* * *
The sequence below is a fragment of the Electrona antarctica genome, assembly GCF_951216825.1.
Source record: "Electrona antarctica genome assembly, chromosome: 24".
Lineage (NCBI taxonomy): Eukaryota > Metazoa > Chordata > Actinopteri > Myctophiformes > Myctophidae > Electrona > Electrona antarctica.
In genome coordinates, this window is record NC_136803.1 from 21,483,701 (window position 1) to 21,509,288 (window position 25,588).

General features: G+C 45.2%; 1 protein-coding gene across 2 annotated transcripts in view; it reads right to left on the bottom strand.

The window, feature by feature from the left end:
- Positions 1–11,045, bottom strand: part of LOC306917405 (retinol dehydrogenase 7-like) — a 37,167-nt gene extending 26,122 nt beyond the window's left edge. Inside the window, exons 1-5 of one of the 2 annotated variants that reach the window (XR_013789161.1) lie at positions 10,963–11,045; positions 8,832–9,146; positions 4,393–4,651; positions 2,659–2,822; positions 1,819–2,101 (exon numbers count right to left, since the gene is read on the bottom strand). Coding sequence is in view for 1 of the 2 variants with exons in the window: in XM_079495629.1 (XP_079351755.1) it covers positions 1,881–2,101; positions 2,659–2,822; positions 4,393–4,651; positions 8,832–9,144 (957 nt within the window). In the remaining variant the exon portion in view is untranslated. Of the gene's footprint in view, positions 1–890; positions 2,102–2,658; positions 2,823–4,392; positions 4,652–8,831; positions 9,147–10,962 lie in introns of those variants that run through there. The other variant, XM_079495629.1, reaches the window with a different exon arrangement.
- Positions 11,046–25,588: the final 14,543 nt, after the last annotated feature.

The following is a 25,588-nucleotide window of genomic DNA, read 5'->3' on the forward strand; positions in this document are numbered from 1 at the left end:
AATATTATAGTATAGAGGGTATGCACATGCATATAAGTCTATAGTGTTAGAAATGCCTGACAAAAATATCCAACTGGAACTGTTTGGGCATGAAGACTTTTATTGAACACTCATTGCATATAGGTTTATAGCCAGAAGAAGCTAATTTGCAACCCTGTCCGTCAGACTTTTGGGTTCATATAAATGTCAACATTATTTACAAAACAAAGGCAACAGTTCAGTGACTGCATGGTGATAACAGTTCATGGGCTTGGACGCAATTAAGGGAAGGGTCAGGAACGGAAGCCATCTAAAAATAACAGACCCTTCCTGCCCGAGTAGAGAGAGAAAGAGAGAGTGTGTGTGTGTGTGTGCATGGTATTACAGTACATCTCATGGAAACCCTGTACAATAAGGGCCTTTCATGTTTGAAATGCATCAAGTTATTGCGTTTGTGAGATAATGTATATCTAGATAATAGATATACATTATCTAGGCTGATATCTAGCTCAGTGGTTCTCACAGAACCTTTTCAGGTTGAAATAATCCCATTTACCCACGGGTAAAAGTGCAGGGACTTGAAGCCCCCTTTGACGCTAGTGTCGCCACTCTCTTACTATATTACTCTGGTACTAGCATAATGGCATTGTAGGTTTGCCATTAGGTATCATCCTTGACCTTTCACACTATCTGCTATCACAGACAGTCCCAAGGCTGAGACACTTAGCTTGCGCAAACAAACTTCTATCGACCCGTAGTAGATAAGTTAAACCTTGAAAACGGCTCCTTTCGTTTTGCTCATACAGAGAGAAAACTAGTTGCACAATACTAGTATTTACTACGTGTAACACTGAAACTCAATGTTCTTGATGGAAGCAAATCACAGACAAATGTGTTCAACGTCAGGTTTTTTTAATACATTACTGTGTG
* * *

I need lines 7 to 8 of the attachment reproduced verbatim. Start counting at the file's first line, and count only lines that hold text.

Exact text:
- Positions 1–11,045, bottom strand: part of LOC306917405 (retinol dehydrogenase 7-like) — a 37,167-nt gene extending 26,122 nt beyond the window's left edge. Inside the window, exons 1-5 of one of the 2 annotated variants that reach the window (XR_013789161.1) lie at positions 10,963–11,045; positions 8,832–9,146; positions 4,393–4,651; positions 2,659–2,822; positions 1,819–2,101 (exon numbers count right to left, since the gene is read on the bottom strand). Coding sequence is in view for 1 of the 2 variants with exons in the window: in XM_079495629.1 (XP_079351755.1) it covers positions 1,881–2,101; positions 2,659–2,822; positions 4,393–4,651; positions 8,832–9,144 (957 nt within the window). In the remaining variant the exon portion in view is untranslated. Of the gene's footprint in view, positions 1–890; positions 2,102–2,658; positions 2,823–4,392; positions 4,652–8,831; positions 9,147–10,962 lie in introns of those variants that run through there. The other variant, XM_079495629.1, reaches the window with a different exon arrangement.
- Positions 11,046–25,588: the final 14,543 nt, after the last annotated feature.